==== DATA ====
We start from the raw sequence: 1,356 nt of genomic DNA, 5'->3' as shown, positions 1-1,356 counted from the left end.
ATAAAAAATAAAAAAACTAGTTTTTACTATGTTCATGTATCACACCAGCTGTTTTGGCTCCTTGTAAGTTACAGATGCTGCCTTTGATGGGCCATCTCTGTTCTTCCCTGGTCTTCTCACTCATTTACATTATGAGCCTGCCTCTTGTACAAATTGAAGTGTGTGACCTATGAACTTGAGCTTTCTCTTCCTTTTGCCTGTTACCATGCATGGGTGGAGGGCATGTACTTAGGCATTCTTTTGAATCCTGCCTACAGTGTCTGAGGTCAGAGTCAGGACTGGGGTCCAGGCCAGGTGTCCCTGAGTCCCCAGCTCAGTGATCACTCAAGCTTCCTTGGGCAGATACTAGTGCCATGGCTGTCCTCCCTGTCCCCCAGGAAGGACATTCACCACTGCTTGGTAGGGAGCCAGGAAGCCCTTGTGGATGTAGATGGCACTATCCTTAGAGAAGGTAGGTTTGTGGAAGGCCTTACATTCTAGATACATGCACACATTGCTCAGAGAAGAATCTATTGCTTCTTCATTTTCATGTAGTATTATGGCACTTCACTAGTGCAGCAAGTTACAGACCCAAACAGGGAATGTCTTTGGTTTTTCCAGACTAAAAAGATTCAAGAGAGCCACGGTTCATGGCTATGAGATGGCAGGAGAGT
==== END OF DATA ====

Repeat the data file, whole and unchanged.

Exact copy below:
We start from the raw sequence: 1,356 nt of genomic DNA, 5'->3' as shown, positions 1-1,356 counted from the left end.
ATAAAAAATAAAAAAACTAGTTTTTACTATGTTCATGTATCACACCAGCTGTTTTGGCTCCTTGTAAGTTACAGATGCTGCCTTTGATGGGCCATCTCTGTTCTTCCCTGGTCTTCTCACTCATTTACATTATGAGCCTGCCTCTTGTACAAATTGAAGTGTGTGACCTATGAACTTGAGCTTTCTCTTCCTTTTGCCTGTTACCATGCATGGGTGGAGGGCATGTACTTAGGCATTCTTTTGAATCCTGCCTACAGTGTCTGAGGTCAGAGTCAGGACTGGGGTCCAGGCCAGGTGTCCCTGAGTCCCCAGCTCAGTGATCACTCAAGCTTCCTTGGGCAGATACTAGTGCCATGGCTGTCCTCCCTGTCCCCCAGGAAGGACATTCACCACTGCTTGGTAGGGAGCCAGGAAGCCCTTGTGGATGTAGATGGCACTATCCTTAGAGAAGGTAGGTTTGTGGAAGGCCTTACATTCTAGATACATGCACACATTGCTCAGAGAAGAATCTATTGCTTCTTCATTTTCATGTAGTATTATGGCACTTCACTAGTGCAGCAAGTTACAGACCCAAACAGGGAATGTCTTTGGTTTTTCCAGACTAAAAAGATTCAAGAGAGCCACGGTTCATGGCTATGAGATGGCAGGAGAGT